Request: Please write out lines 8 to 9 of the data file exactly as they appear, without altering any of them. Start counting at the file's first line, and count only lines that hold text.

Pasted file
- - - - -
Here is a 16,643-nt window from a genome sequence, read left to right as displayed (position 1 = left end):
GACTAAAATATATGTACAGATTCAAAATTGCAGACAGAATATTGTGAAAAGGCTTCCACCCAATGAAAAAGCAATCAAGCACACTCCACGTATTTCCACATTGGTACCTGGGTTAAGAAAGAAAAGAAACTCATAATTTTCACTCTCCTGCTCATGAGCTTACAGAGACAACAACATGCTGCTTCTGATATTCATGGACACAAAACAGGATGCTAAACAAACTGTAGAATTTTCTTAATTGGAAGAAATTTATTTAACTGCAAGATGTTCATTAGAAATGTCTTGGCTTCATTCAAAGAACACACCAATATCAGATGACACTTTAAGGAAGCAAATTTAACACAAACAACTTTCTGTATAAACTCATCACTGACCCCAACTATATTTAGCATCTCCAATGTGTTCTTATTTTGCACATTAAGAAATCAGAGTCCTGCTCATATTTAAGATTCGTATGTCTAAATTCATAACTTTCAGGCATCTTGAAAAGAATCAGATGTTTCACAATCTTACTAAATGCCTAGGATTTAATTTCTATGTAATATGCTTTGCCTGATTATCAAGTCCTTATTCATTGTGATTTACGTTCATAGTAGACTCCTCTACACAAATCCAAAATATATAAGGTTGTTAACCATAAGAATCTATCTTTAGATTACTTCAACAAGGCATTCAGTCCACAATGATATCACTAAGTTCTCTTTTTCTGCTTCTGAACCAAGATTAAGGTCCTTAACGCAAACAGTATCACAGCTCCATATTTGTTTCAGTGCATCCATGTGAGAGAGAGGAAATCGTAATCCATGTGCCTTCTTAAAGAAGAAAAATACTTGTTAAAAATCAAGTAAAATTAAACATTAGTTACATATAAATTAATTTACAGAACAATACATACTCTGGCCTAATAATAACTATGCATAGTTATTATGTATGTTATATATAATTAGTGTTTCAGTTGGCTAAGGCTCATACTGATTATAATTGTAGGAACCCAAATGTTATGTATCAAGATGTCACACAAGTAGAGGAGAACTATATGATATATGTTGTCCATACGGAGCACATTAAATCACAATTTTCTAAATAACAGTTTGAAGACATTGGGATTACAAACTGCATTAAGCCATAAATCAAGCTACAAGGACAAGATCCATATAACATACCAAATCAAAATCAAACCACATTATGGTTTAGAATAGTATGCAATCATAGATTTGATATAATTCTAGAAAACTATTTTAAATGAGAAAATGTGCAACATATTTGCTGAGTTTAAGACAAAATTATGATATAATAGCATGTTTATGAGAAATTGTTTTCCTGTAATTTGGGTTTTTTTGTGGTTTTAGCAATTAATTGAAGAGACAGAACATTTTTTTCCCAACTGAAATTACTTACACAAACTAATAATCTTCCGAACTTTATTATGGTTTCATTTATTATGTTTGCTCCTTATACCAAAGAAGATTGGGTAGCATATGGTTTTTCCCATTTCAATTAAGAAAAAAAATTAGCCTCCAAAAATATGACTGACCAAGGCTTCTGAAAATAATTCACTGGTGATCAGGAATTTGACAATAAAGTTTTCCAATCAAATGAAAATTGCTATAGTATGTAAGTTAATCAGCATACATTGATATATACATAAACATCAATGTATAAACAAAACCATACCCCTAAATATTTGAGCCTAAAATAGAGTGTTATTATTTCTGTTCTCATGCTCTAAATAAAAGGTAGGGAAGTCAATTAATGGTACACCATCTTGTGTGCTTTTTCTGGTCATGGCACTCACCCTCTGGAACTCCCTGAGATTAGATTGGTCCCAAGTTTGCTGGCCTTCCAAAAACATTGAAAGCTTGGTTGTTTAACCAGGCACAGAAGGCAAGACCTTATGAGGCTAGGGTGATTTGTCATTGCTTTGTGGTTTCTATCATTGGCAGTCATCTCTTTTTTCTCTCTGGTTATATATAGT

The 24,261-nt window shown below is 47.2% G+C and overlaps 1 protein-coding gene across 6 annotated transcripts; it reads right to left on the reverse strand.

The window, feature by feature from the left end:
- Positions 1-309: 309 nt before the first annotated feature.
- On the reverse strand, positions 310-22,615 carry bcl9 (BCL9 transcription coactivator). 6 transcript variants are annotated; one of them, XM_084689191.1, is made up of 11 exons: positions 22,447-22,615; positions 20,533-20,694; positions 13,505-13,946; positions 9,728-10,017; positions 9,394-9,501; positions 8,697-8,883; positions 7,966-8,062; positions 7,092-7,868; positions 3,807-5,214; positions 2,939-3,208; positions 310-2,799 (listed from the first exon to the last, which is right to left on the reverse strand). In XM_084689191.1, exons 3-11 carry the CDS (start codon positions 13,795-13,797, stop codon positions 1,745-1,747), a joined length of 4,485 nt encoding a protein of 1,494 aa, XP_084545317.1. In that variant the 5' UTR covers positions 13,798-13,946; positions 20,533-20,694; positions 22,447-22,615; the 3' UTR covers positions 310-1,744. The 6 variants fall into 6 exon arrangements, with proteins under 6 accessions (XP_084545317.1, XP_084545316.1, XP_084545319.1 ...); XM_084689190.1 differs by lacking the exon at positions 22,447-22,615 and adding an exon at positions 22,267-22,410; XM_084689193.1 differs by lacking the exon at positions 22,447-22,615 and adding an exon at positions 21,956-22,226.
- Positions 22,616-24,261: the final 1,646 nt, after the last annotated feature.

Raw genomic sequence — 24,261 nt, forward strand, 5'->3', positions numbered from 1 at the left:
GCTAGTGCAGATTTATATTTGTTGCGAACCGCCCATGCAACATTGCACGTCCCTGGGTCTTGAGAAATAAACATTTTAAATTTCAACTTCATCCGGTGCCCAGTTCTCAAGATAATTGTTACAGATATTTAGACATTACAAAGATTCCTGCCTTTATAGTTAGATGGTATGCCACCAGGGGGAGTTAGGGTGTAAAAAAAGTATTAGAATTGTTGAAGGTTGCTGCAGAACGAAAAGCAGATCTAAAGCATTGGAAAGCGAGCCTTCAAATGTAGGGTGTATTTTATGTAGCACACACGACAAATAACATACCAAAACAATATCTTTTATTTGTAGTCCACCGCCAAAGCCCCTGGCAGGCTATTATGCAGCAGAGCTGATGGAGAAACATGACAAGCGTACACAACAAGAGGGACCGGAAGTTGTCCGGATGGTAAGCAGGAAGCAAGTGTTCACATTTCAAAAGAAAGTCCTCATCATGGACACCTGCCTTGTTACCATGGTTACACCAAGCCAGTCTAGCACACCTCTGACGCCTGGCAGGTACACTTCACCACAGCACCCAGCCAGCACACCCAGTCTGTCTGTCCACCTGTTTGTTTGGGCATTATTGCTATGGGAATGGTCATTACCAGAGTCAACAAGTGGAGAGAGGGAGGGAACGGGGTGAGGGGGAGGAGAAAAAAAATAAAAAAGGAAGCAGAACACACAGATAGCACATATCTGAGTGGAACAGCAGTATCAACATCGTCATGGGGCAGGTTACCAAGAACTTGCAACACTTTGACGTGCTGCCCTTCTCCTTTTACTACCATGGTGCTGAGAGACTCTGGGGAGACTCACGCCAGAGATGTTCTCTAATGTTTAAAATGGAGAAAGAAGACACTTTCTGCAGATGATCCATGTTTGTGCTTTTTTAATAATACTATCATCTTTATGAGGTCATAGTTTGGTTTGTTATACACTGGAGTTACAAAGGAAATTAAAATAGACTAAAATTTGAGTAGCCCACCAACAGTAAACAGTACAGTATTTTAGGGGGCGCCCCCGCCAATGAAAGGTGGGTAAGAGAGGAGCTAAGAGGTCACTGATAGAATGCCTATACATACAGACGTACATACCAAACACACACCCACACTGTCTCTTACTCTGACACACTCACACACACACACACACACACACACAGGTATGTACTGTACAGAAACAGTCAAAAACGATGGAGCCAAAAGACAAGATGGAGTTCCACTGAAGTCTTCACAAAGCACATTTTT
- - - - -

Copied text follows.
Raw genomic sequence — 24,261 nt, forward strand, 5'->3', positions numbered from 1 at the left:
GCTAGTGCAGATTTATATTTGTTGCGAACCGCCCATGCAACATTGCACGTCCCTGGGTCTTGAGAAATAAACATTTTAAATTTCAACTTCATCCGGTGCCCAGTTCTCAAGATAATTGTTACAGATATTTAGACATTACAAAGATTCCTGCCTTTATAGTTAGATGGTATGCCACCAGGGGGAGTTAGGGTGTAAAAAAAGTATTAGAATTGTTGAAGGTTGCTGCAGAACGAAAAGCAGATCTAAAGCATTGGAAAGCGAGCCTTCAAATGTAGGGTGTATTTTATGTAGCACACACGACAAATAACATACCAAAACAATATCTTTTATTTGTAGTCCACCGCCAAAGCCCCTGGCAGGCTATTATGCAGCAGAGCTGATGGAGAAACATGACAAGCGTACACAACAAGAGGGACCGGAAGTTGTCCGGATGGTAAGCAGGAAGCAAGTGTTCACATTTCAAAAGAAAGTCCTCATCATGGACACCTGCCTTGTTACCATGGTTACACCAAGCCAGTCTAGCACACCTCTGACGCCTGGCAGGTACACTTCACCACAGCACCCAGCCAGCACACCCAGTCTGTCTGTCCACCTGTTTGTTTGGGCATTATTGCTATGGGAATGGTCATTACCAGAGTCAACAAGTGGAGAGAGGGAGGGAACGGGGTGAGGGGGAGGAGAAAAAAAATAAAAAAGGAAGCAGAACACACAGATAGCACATATCTGAGTGGAACAGCAGTATCAACATCGTCATGGGGCAGGTTACCAAGAACTTGCAACACTTTGACGTGCTGCCCTTCTCCTTTTACTACCATGGTGCTGAGAGACTCTGGGGAGACTCACGCCAGAGATGTTCTCTAATGTTTAAAATGGAGAAAGAAGACACTTTCTGCAGATGATCCATGTTTGTGCTTTTTTAATAATACTATCATCTTTATGAGGTCATAGTTTGGTTTGTTATACACTGGAGTTACAAAGGAAATTAAAATAGACTAAAATTTGAGTAGCCCACCAACAGTAAACAGTACAGTATTTTAGGGGGCGCCCCCGCCAATGAAAGGTGGGTAAGAGAGGAGCTAAGAGGTCACTGATAGAATGCCTATACATACAGACGTACATACCAAACACACACCCACACTGTCTCTTACTCTGACACACTCACACACACACACACACACACACACAGGTATGTACTGTACAGAAACAGTCAAAAACGATGGAGCCAAAAGACAAGATGGAGTTCCACTGAAGTCTTCACAAAGCACATTTTT